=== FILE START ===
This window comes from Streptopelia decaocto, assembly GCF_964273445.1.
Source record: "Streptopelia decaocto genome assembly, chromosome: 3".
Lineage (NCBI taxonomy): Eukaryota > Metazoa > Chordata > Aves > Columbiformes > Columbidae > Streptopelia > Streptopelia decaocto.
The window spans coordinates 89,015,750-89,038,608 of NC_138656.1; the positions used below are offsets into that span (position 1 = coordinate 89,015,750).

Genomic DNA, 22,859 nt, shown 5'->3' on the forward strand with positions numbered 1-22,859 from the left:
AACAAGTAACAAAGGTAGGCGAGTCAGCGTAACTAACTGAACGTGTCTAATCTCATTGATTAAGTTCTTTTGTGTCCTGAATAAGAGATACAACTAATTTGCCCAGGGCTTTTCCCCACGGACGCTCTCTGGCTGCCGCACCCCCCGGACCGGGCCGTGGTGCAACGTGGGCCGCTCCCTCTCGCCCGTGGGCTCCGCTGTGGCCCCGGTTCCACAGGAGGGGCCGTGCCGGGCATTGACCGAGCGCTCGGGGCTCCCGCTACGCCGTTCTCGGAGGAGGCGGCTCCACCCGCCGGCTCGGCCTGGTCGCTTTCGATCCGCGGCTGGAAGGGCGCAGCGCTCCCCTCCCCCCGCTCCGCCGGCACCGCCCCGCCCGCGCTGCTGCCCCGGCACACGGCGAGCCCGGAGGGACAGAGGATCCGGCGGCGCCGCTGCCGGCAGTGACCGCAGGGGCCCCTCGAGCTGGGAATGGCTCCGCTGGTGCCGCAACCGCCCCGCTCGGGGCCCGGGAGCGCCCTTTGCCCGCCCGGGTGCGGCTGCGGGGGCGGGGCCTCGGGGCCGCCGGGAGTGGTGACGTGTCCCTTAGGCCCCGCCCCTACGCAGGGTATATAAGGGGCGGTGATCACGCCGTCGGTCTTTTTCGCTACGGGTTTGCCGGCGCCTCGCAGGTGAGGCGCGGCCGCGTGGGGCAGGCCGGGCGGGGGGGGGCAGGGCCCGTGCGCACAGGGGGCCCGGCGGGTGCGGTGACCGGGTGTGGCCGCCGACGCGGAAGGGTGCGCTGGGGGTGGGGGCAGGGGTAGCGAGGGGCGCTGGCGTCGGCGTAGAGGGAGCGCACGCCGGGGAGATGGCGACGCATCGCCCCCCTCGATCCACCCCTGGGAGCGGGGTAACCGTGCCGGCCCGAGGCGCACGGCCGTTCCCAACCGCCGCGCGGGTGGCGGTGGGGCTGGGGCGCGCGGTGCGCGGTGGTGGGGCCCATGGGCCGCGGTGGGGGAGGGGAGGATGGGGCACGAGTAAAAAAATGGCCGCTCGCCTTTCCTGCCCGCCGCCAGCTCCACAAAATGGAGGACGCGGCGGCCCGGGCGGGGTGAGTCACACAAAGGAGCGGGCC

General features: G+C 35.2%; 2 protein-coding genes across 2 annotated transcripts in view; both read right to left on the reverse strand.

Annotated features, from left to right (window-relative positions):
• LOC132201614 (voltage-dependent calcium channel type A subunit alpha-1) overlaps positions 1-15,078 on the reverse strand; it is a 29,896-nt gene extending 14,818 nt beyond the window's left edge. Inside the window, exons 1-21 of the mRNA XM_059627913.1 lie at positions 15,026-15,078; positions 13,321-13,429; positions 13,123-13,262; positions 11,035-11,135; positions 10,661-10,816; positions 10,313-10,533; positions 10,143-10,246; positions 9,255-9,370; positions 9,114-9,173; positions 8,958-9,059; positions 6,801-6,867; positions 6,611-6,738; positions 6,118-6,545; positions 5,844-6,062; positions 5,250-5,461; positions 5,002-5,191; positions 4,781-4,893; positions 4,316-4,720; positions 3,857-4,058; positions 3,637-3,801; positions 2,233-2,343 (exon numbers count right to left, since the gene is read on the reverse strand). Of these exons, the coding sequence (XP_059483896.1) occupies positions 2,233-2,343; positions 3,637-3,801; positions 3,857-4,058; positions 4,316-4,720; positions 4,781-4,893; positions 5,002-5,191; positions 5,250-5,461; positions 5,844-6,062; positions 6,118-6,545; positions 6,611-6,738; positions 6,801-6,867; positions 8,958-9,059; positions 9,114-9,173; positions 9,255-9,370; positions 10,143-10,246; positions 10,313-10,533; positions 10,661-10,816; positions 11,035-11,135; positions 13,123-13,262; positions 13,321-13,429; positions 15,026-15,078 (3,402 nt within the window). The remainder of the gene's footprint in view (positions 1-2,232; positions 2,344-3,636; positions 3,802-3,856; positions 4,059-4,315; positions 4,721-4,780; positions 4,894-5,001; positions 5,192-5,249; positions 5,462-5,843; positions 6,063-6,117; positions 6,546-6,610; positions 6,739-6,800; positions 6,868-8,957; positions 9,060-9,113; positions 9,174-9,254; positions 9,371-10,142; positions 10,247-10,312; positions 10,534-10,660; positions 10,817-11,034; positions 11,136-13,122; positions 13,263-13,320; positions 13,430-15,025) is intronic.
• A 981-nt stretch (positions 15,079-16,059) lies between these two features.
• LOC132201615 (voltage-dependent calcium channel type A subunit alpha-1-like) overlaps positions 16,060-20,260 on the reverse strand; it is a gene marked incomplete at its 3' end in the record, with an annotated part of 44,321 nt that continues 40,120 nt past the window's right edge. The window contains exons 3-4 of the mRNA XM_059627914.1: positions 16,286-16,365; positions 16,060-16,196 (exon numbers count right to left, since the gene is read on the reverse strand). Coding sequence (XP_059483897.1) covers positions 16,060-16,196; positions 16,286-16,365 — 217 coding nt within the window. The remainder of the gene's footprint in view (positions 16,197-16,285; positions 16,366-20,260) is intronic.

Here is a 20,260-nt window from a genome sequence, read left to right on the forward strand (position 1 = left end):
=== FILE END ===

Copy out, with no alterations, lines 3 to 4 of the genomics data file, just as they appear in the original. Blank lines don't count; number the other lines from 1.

Lineage (NCBI taxonomy): Eukaryota > Metazoa > Chordata > Aves > Columbiformes > Columbidae > Streptopelia > Streptopelia decaocto.
The window spans coordinates 89,015,750-89,038,608 of NC_138656.1; the positions used below are offsets into that span (position 1 = coordinate 89,015,750).